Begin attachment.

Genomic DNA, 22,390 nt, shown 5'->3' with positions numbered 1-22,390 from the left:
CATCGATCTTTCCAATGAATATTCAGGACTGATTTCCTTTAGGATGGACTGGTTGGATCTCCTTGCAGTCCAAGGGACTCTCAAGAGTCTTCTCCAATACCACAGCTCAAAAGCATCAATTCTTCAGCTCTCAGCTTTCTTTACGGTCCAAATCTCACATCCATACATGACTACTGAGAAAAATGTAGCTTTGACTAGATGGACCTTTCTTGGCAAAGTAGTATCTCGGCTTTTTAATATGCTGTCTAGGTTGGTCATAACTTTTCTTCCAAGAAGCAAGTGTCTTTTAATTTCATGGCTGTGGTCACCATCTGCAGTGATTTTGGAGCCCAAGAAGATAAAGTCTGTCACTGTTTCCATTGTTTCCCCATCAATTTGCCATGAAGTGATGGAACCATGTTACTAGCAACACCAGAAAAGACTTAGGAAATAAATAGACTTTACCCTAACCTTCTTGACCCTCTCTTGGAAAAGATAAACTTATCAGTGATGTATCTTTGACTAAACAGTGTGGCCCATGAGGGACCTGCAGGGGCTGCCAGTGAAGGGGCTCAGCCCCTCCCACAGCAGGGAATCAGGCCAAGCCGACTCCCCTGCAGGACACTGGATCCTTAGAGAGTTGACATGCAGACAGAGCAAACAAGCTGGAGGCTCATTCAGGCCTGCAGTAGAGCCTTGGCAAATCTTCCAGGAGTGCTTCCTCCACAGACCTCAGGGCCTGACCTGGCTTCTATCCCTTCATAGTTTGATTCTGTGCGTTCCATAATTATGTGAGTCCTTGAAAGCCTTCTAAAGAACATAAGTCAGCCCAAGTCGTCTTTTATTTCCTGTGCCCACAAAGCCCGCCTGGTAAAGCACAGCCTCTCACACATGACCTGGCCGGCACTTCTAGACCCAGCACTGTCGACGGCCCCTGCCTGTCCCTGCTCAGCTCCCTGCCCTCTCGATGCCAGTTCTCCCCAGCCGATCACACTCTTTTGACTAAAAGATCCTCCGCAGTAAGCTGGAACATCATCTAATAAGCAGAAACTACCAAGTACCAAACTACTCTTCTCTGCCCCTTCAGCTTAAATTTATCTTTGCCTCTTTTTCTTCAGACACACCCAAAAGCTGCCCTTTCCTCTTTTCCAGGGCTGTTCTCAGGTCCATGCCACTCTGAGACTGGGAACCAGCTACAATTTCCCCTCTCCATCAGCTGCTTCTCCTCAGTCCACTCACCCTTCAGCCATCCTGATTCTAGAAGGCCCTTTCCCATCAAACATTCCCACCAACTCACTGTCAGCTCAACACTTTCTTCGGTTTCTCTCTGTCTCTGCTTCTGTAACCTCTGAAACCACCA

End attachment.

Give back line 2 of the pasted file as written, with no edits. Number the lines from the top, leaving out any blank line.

CATCGATCTTTCCAATGAATATTCAGGACTGATTTCCTTTAGGATGGACTGGTTGGATCTCCTTGCAGTCCAAGGGACTCTCAAGAGTCTTCTCCAATACCACAGCTCAAAAGCATCAATTCTTCAGCTCTCAGCTTTCTTTACGGTCCAAATCTCACATCCATACATGACTACTGAGAAAAATGTAGCTTTGACTAGATGGACCTTTCTTGGCAAAGTAGTATCTCGGCTTTTTAATATGCTGTCTAGGTTGGTCATAACTTTTCTTCCAAGAAGCAAGTGTCTTTTAATTTCATGGCTGTGGTCACCATCTGCAGTGATTTTGGAGCCCAAGAAGATAAAGTCTGTCACTGTTTCCATTGTTTCCCCATCAATTTGCCATGAAGTGATGGAACCATGTTACTAGCAACACCAGAAAAGACTTAGGAAATAAATAGACTTTACCCTAACCTTCTTGACCCTCTCTTGGAAAAGATAAACTTATCAGTGATGTATCTTTGACTAAACAGTGTGGCCCATGAGGGACCTGCAGGGGCTGCCAGTGAAGGGGCTCAGCCCCTCCCACAGCAGGGAATCAGGCCAAGCCGACTCCCCTGCAGGACACTGGATCCTTAGAGAGTTGACATGCAGACAGAGCAAACAAGCTGGAGGCTCATTCAGGCCTGCAGTAGAGCCTTGGCAAATCTTCCAGGAGTGCTTCCTCCACAGACCTCAGGGCCTGACCTGGCTTCTATCCCTTCATAGTTTGATTCTGTGCGTTCCATAATTATGTGAGTCCTTGAAAGCCTTCTAAAGAACATAAGTCAGCCCAAGTCGTCTTTTATTTCCTGTGCCCACAAAGCCCGCCTGGTAAAGCACAGCCTCTCACACATGACCTGGCCGGCACTTCTAGACCCAGCACTGTCGACGGCCCCTGCCTGTCCCTGCTCAGCTCCCTGCCCTCTCGATGCCAGTTCTCCCCAGCCGATCACACTCTTTTGACTAAAAGATCCTCCGCAGTAAGCTGGAACATCATCTAATAAGCAGAAACTACCAAGTACCAAACTACTCTTCTCTGCCCCTTCAGCTTAAATTTATCTTTGCCTCTTTTTCTTCAGACACACCCAAAAGCTGCCCTTTCCTCTTTTCCAGGGCTGTTCTCAGGTCCATGCCACTCTGAGACTGGGAACCAGCTACAATTTCCCCTCTCCATCAGCTGCTTCTCCTCAGTCCACTCACCCTTCAGCCATCCTGATTCTAGAAGGCCCTTTCCCATCAAACATTCCCACCAACTCACTGTCAGCTCAACACTTTCTTCGGTTTCTCTCTGTCTCTGCTTCTGTAACCTCTGAAACCACCA